Author: Sharon Shinn
Published: 1997, Ace
I was inspired by Dear Author's Sharon Shinn week to give this new-to-me author a try. The Ja(y)nes and Janine described Shinn as fantasy with a strong romantic element, which is the kind of fantasy I like best. Janine gave Archangel an A. Rosario just gave it an A+. I didn't love it quite as much as them, but it was good.
The world of Samaria is made up of humans and angels. The angels are not really the celestial beings we think of. They are more like regular humans who are able to pray to the god, Jovah, to grant favors (and they have wings and can fly). The angels are led by the Archangel, an angel who rules for twenty years and who is chosen by Jovah. (Jovah's decisions are communicated to the angels through his oracles.) The archangel must also have his angelica, a wife who helps him. At the start of this book, Gabriel is about to ascend to archangel. But first he needs to find his angelica. He goes to the oracle who tells him that his mate is named Rachel. Gabriel goes to find her, and discovers that she is not the noble-born woman he was expecting, but rather a slave. Gabriel takes Rachel back to his home of the Eyrie, a mountain-top retreat of angels. But Rachel sees this as just another sort of prison, and has no wish to love Gabriel or help the angels.
So poor Gabriel has a stubborn wife who won't go along with anything he says and he discovers that the current archangel, Raphael, has decided he doesn't want to give up the power of his position. He will do anything, including killing Rachel, to secure his power. But he has also been corrupted to the point that he does not even believe in the god anymore, and abuses his power by giving favors to the rich, while ignoring the poor downtrodden.
This is a very original, very interesting story. The world Shinn creates is fascinating. The book is just a great big fat rich thing, full to the brim with detailed characters and settings. The writing I thought was just beautiful. I liked this line near the end, when Rachel is finally free to make her own decisions, but seems unable to do so: "It was as if every strand of her life lay scattered before her like so many threads awaiting the weaver's skill, but she could not lift her hands and work them into a design." The characters all have personalities and motivations that are complex but never inconsistent.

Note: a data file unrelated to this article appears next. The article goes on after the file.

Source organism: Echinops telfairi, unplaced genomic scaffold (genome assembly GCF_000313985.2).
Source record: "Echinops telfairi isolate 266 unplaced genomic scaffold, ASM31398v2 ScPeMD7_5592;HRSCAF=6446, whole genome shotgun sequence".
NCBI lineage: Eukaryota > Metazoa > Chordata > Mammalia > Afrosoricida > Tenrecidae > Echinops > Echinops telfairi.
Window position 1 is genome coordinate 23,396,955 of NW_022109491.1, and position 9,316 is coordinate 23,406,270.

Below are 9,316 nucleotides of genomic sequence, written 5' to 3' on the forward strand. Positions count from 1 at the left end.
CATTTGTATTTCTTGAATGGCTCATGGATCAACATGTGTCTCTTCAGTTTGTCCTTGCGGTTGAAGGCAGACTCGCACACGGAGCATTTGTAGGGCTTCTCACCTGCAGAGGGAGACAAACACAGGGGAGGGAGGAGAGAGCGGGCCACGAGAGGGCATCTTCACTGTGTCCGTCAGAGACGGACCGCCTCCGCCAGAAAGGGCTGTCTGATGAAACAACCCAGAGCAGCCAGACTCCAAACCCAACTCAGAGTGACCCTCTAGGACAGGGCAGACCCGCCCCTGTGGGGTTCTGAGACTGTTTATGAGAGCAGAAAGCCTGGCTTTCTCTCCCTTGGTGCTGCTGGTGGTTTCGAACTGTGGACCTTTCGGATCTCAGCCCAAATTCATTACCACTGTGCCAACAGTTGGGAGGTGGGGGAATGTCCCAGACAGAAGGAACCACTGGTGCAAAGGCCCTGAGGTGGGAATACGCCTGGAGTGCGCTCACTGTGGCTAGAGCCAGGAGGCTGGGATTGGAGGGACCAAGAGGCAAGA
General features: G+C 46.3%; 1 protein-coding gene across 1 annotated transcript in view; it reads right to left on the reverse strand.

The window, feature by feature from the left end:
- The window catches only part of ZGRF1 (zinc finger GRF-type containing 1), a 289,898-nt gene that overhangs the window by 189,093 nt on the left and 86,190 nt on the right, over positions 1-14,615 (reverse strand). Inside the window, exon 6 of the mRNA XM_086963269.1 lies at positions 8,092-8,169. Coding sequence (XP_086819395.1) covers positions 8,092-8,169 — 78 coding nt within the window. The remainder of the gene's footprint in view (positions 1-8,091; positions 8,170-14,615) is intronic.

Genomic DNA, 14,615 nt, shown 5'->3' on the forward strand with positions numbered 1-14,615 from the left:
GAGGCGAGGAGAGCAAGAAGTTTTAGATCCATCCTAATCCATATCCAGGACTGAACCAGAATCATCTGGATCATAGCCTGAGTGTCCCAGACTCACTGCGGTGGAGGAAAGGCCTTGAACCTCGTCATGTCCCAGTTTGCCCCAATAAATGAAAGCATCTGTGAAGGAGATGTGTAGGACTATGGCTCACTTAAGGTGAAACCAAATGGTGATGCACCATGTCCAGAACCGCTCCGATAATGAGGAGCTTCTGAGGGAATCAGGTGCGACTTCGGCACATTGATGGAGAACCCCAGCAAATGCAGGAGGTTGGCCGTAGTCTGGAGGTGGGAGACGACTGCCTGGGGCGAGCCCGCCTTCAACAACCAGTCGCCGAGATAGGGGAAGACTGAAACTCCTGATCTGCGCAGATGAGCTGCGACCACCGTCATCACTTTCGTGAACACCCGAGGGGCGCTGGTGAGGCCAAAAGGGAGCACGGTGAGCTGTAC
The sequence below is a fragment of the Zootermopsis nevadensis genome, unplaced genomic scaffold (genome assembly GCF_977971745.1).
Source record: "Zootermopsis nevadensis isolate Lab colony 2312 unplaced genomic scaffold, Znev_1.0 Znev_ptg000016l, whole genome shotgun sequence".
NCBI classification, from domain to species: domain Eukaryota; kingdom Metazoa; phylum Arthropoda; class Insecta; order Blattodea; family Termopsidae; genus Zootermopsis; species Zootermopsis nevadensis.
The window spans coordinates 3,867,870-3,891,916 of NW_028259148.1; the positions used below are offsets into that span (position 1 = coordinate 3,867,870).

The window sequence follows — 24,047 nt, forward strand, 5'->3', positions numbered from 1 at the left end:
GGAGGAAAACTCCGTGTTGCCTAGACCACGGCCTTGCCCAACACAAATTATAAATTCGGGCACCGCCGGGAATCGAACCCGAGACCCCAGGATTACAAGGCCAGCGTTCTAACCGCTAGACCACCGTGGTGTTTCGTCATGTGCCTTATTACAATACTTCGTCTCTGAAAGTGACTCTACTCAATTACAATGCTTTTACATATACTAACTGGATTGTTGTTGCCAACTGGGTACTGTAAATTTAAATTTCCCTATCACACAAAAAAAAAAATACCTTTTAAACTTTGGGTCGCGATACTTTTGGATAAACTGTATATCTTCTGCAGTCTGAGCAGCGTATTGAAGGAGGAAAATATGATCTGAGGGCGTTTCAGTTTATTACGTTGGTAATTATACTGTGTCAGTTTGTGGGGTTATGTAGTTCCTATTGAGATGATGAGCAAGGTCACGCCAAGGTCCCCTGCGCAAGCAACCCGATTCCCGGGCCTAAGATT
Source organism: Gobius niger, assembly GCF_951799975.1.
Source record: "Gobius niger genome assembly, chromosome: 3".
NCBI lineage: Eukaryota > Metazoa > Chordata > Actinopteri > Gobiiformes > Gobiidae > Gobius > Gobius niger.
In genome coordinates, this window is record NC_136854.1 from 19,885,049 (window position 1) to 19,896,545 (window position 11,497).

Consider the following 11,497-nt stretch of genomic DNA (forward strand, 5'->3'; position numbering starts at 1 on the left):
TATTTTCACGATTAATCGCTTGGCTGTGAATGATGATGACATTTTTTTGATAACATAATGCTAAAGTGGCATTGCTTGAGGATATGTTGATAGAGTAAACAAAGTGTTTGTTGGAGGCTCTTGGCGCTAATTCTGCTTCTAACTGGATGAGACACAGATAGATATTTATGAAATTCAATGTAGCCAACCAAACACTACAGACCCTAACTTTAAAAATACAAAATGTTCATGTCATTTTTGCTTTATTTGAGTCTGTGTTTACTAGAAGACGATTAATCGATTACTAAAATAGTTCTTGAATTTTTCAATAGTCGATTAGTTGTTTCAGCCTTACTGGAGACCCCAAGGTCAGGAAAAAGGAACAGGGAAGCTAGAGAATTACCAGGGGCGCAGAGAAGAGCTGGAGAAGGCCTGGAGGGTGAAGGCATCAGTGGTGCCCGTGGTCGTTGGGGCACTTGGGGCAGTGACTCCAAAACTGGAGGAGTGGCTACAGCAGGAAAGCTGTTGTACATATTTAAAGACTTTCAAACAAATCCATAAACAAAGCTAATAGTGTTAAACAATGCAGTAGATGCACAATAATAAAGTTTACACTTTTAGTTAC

So why didn't I love it? Well, Rachel is really not an easy character to like. She is contrary and stubborn and difficult. The kind of character you want to shake and scream at. She has been rescued from slavery by an angel. She is the chosen mate of the leader of the world. Does she see this as an opportunity to help people? No, at least not at first. She's whiney. And irritating.
Also the whole predestined lovers thing never really works for me. What can I say? I like my characters to have a bit more free will in choosing who they love.
And the religion, which pervades every line of this book, made me a little uncomfortable. Rosario mentioned that she tried to ignore any parallels that could be drawn between this religion and the organized religions of our world. And I did the same thing. For one thing, as a pretty much areligious person myself, I am shamefully ignorant of biblical stories. I wish that Shinn had not given all her characters biblical names.
That said, the Samarian religion was interesting. I like the idea of a religion based not on good and evil, but rather on harmony and equality. The god is portrayed as a pretty much unfeeling being, who won't go out of his way to help people unless he's asked to by the angels.
I bet the Pope wishes he could make a display of God's power the way Raphael called down Jovah's power. I bet that would help church attendance. Yeah, just smite all the unbelievers with a lightning bolt. But this episode in the book bothered me. It takes all the mysticism out of religious faith. And can belief in a god after incontrovertible proof of his existence even be called faith? Isn't faith by its very definition belief in something that can not be proved? Okay I've gone off on a tangent. And this book did inspire a lot of thought on my part, so maybe that means it was a really good book!
Anyway, I do want to try more Shinn, but I'm not sure I can take more Samaria. I think she has books set outside this world, so I might try one of those next.
OH and I forgot. Can someone explain to me why this was published as a science fiction novel? And the blurb on the front page: "Generations later, the armed starship Jehovah still looms over the planet of Samaria, programmed to unleash its arsenal if peace is not sustained..."
Umm. What? DUDE, there are NO spaceships in this book. It's straight fantasy. Old-world type setting. WTF?